I might not have had my head pointing down at the right time to find this treasure if I had not been collecting mussels for an appetizer. Ellen Stephaniak and I collected a small number of mussels, as many as we could fit in all the pockets of our PFD's and paddle jackets. It was enough for everyone to have a few to taste and to get a taste of hunting and gathering on an expedition. We just steamed them before dinner and ate them in their own juices.
When we started back to our kayaks, Paul Hunchinson found a baby harbor seal being tossed in the surf of the rocky beach. Everyone told him he should leave it in the water, but he picked it up in his PFD and took it up to the sandy part of the beach. This didn't look like it was above the high tide line, so he wanted to move the seal again. We didn't want him to move it again, but he insisted on carrying it to Avila Beach. Later when we were half way back to Swing Beach Paul disappeared for a while and we saw him land on a spit near a colony of harbor seals. We suspect that he went back and carried the baby seal across to the colony. But he refuses to admit that he violated several marine mammal laws.
On the way back to dinner I told Penny Wells about the large moonsnail shell I found here several weeks ago. Penny is the person most responsible for me becoming obsessed with finding shells and bones on the beach. She has been a collector for a long time and has infected me with the bug. So I knew that she would be jealous of the shell I had found. We paddled slowly back to dinner and looked through the clear water at beds of eel grass Penny says that these grass beds are exactly the right place to look for moon snails but we never saw a live one. I found a few old pieces of shells but none in as good condition as the one I found on my last trip here.
Dinner was spicy Indian food (Tasty Bites from Trader Joes) over couscous. Breakfast the next morning was cold serial with milk (powdered “Milk Man” re-hydrated the night before to improve its flavor). The sky was overcast and threatening to rain so we got a reasonably early start. We paddled out into the middle of the bay and landed on Hog Island for a lesson in navigation. We were supposed to read the chart and plot a compass bearing to take us back to Marconi Cove. Penny suggested that we follow that bearing exactly and see where we hit the land. Almost everyone cheated on this and adjusted their course to go straight to our destination. Penny and I followed our compass and let the wind from the west blow us to the left and came to beach way short of the next point.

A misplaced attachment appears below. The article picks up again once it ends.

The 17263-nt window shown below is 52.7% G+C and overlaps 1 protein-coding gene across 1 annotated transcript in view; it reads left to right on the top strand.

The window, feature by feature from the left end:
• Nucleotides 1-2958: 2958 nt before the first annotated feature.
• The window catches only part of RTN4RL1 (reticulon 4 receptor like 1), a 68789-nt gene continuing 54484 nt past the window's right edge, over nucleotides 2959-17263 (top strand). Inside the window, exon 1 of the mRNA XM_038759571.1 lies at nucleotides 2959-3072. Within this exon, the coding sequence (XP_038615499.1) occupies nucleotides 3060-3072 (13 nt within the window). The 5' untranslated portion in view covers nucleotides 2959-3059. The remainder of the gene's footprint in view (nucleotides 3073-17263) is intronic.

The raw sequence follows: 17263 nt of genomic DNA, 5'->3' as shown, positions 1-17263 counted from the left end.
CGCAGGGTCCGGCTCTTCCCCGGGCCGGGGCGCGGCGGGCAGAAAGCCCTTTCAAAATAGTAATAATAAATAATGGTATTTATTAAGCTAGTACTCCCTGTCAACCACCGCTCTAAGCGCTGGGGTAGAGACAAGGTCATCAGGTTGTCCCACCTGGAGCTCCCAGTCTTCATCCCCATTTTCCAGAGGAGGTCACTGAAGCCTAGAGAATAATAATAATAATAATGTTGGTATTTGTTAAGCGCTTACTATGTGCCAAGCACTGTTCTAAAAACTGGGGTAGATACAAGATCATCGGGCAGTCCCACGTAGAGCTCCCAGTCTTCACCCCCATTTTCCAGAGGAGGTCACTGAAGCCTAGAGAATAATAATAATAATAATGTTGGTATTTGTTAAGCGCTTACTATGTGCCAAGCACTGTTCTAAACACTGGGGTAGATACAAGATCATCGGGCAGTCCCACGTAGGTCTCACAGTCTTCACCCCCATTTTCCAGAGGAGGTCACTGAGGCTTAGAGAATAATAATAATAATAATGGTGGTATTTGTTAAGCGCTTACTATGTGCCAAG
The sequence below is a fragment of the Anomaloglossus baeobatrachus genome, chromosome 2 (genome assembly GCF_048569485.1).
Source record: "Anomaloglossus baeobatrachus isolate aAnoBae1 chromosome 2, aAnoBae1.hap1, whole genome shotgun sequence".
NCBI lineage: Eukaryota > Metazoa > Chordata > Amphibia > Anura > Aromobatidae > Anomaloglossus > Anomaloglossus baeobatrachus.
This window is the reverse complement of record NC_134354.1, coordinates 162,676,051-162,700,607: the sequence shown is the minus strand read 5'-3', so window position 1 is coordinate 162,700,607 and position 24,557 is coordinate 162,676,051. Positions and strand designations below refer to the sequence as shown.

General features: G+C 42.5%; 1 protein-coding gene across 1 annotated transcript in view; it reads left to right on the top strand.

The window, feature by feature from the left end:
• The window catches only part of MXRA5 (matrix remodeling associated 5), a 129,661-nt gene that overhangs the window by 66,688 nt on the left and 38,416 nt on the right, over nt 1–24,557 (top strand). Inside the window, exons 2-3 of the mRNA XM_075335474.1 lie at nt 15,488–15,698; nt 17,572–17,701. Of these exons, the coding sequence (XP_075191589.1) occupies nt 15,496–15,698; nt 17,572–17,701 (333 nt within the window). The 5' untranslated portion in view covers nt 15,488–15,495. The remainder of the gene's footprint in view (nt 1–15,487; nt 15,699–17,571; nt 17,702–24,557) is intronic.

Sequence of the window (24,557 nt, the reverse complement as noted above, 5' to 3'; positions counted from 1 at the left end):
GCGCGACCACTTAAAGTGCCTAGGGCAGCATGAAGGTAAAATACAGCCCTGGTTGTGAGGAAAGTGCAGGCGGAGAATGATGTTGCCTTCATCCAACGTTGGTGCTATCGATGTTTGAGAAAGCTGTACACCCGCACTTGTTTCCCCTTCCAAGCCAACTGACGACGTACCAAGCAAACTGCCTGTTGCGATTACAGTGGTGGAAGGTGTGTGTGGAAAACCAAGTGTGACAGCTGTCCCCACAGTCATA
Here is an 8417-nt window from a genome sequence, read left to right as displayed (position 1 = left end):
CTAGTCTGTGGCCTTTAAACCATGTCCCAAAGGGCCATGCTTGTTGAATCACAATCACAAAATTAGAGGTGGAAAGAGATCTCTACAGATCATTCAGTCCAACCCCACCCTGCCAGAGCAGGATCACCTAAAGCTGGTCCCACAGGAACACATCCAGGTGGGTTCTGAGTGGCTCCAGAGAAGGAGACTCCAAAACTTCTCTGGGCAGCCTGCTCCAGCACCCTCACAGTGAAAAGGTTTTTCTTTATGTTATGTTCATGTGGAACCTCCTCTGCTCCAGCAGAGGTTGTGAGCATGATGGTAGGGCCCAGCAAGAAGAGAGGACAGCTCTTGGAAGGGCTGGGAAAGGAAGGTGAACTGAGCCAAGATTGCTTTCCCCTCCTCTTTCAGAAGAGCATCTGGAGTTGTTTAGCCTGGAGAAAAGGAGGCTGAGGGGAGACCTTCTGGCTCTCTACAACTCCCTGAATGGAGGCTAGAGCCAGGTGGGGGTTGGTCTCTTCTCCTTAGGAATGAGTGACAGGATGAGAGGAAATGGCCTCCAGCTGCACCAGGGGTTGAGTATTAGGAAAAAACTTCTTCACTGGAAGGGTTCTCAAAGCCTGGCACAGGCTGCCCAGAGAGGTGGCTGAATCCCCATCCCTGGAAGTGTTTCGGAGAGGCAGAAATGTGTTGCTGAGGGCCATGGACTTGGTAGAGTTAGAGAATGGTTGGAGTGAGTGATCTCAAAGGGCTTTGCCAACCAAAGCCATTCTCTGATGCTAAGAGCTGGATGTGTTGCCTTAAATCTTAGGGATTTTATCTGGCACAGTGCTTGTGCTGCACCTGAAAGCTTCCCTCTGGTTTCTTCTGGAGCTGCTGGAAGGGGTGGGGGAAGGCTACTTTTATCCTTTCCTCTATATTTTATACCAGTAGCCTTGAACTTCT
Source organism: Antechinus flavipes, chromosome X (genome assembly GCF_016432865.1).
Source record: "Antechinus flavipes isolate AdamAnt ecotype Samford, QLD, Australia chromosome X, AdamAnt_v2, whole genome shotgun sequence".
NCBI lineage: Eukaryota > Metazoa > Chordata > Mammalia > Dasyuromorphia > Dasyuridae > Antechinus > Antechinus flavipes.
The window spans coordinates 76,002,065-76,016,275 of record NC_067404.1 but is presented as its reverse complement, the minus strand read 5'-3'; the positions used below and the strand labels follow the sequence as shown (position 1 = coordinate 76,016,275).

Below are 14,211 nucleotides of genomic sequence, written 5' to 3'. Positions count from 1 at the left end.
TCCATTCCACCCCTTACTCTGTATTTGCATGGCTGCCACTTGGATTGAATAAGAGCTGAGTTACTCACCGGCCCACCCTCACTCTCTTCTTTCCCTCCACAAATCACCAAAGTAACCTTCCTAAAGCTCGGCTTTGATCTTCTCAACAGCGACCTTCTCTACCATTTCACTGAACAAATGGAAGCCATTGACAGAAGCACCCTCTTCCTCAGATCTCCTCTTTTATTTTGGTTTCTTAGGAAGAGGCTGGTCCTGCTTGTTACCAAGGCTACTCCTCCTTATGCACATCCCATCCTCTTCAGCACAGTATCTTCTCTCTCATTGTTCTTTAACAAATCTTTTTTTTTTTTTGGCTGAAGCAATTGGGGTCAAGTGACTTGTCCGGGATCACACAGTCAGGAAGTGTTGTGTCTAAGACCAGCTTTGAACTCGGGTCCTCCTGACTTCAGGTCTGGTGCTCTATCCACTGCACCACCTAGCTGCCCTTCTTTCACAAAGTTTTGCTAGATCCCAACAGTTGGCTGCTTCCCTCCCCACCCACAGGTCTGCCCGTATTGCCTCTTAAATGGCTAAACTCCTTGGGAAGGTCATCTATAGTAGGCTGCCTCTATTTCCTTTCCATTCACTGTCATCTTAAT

We all got back together around the point and worked our way down the coast in front of all the houses. Two people came out on their deck and waved back when Casey and I waved at them. Then they went back into their house, came out with a megaphone and shouted something at us. We couldn't understand what they said so most of us waved back and kept going. Paul zoomed over under their deck to ask them to repeat it but they retreated inside their house, shut the door and turned out their lights. Paul asked their next door neighbor if she heard what they said. The neighbor said they probably shouted "Go away!" because there are too many kayakers on this bay. On that note we paddled around the last corner and landed to pack up and go home.